Sequestration 2013: What Washington D.C. Can Learn From the NCAA
There are 537 elected officials in the House of Representatives, the Senate, and the White House. Of these, 257 are Democrats (54 in the Senate, 201 in the House and two in the White House), 279 are Republicans (45 in the Senate and 234 in the House) and one Senator is an independent who caucuses with the Democrats. And of course, there is the president and vice president.
Of these distinguished public servants, very few are making any effort to sort out America’s financial dilemma. That task has been delegated to Ben Bernanke, Chairman of the Federal Reserve Board, who has resorted to printing money for the purchase of bonds, thus keeping interest rates at virtually zero.
To all appearances, this is a fight-to-the-death battle between Democrats and Republicans for dominance of the political scene. In fact, however, the battle is between the economy and the government, with the latter the preordained loser. The only open question is when the game ends.
How to sort this out in time? Perhaps the month of March provides an answer?
There are clearly too many voices saying to few things. How can we possibly need 537 people when there are but two or three different views? The Democrats have a view; the Tea Party has a view; and the mainstream Republicans (if any) have a view that might differ slightly from their more right-wing colleagues.
Most are reciting talking points; the more theatrical are bloviating; but virtually none are solving and all think that they alone are qualified to run the entire country. Or so their toadying staffers tell them.
America has a way of solving this kind of problem that is widely acceptable to all, and that brings us back to the month of March. What happens in March? The NCAA basketball tournaments and their single elimination brackets that turn otherwise law-abiding citizens into gambling felons.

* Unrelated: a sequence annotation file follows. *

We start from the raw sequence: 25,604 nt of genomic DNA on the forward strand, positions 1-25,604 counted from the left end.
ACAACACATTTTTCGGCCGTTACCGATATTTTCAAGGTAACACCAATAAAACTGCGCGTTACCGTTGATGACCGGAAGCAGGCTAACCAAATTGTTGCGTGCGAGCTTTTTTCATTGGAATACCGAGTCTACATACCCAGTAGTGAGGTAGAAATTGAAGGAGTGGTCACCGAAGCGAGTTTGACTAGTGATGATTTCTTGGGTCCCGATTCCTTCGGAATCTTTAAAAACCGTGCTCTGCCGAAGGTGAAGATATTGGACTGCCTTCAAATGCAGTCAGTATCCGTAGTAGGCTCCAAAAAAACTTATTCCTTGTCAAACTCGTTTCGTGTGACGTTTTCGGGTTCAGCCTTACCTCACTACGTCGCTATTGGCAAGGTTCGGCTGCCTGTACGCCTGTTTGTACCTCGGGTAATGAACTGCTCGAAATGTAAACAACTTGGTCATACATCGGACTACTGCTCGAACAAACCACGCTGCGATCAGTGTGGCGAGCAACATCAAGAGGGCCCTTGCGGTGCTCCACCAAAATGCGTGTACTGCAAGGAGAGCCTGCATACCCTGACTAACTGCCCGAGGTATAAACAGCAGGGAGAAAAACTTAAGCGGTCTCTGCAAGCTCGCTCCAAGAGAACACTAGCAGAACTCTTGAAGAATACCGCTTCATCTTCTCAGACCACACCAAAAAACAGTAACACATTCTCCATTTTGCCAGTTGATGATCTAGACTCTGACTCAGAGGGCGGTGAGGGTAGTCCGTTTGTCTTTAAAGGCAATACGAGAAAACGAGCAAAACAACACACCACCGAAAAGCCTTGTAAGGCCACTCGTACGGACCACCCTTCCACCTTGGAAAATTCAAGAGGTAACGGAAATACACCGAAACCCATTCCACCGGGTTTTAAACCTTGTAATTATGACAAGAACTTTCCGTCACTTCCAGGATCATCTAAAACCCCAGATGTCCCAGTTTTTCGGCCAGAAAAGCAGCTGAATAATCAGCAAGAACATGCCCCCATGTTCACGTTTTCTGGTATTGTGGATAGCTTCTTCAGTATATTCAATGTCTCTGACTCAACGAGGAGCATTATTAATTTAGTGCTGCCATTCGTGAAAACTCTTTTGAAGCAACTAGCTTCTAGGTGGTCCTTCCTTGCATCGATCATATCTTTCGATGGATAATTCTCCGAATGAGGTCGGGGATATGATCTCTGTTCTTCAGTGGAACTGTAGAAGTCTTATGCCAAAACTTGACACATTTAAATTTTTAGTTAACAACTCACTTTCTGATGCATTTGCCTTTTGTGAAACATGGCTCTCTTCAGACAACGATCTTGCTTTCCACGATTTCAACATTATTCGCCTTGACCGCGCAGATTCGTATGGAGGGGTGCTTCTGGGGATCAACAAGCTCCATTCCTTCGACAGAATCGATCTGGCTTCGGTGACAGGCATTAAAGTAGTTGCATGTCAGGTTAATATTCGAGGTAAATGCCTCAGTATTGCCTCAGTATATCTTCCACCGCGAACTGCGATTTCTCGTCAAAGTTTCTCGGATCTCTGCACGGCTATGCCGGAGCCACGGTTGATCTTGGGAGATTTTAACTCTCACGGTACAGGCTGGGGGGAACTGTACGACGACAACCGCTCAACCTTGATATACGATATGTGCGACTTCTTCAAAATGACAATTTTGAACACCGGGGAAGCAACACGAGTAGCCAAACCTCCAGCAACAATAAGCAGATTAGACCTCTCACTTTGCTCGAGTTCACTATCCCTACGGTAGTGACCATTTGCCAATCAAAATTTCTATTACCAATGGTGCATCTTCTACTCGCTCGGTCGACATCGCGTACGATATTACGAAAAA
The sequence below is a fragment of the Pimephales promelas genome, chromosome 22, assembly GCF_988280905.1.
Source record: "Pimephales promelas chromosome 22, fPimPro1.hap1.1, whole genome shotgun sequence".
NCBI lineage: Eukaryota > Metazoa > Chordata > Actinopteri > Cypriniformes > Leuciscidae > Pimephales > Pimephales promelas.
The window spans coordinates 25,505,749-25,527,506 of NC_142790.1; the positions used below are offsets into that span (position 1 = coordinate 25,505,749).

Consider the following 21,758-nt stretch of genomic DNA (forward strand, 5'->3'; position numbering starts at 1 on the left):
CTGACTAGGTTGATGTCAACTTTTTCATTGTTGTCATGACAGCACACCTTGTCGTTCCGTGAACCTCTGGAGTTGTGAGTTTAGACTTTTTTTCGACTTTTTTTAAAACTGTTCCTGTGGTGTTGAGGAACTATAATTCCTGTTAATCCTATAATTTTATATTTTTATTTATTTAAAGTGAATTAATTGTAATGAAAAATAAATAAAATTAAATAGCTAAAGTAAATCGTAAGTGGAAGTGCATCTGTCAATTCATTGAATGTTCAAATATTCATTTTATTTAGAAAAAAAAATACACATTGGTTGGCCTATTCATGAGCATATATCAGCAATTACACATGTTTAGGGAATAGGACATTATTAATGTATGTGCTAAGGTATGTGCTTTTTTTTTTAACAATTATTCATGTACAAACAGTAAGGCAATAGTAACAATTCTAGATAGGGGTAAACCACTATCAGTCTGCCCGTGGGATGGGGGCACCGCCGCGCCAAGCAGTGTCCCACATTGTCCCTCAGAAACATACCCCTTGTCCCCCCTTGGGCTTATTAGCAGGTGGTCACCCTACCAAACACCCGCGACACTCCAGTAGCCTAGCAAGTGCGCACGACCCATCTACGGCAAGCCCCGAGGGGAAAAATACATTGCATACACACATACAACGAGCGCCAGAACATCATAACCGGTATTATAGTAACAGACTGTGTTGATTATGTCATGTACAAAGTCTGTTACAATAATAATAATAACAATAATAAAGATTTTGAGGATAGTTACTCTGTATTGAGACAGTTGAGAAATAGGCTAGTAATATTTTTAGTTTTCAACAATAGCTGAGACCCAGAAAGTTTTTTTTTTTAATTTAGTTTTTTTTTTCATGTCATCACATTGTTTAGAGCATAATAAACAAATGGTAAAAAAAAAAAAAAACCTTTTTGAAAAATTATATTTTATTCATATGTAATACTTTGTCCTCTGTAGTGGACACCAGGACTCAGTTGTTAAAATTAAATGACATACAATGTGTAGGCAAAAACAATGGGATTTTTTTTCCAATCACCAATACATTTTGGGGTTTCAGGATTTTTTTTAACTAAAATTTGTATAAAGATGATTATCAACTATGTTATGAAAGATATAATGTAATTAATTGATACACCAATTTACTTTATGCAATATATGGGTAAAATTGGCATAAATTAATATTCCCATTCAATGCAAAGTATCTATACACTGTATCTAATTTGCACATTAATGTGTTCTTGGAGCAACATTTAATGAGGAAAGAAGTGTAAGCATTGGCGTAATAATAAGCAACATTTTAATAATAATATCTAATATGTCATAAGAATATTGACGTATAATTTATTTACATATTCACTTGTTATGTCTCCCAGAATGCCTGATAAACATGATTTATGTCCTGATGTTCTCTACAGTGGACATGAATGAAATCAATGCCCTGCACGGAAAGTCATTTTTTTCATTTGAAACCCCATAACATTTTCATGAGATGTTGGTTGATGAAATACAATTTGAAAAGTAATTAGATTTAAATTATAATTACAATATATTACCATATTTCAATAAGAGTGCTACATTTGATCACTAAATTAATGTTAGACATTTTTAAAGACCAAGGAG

We have only to put all of the Democrats and the independent in one tournament bracket and all of the Republicans and Tea Partiers in the other. Seedings and feed-in rounds would keep political commentators busy for a week or so, after which the tournament would begin.
Winners of each game — pitting either two Democrats against each other or two Republicans against each other — would not be determined. While this seems contrary to America’s competitive instincts, the same result can be achieved by selecting the loser of each contest and this is far easier, particularly in the early rounds.
The loser would be chosen based on his or her lifetime record in the all-important political skills of time wasting, stupidity, intelligence-insulting comments, repetition of talking points, pandering and general uselessness. Like the Supreme Court’s understanding of obscenity, we know all of these things when we see them.
Reality television could be added to make it more exciting. In addition, the sequester could be used to terminate the salaries of the loser in each game, with staff members placed in a pool for subsequent draft by the to eventual winners.
By the end of the month, there would be two winners – one from the left and one from the right — who would be forced to work together to solve all of the taxing and spending problems. They would have at their disposal all of the unemployed staffers resulting from early round losses, from whom they could draft a predetermined number of the most useful. The political hacks would proceed directly to K Street.
Should this plan be implemented, Federal Reserve Board Chairman, Bernanke, might even be able to take a few days off later in the year.
This post originally appeared on LibertyPell.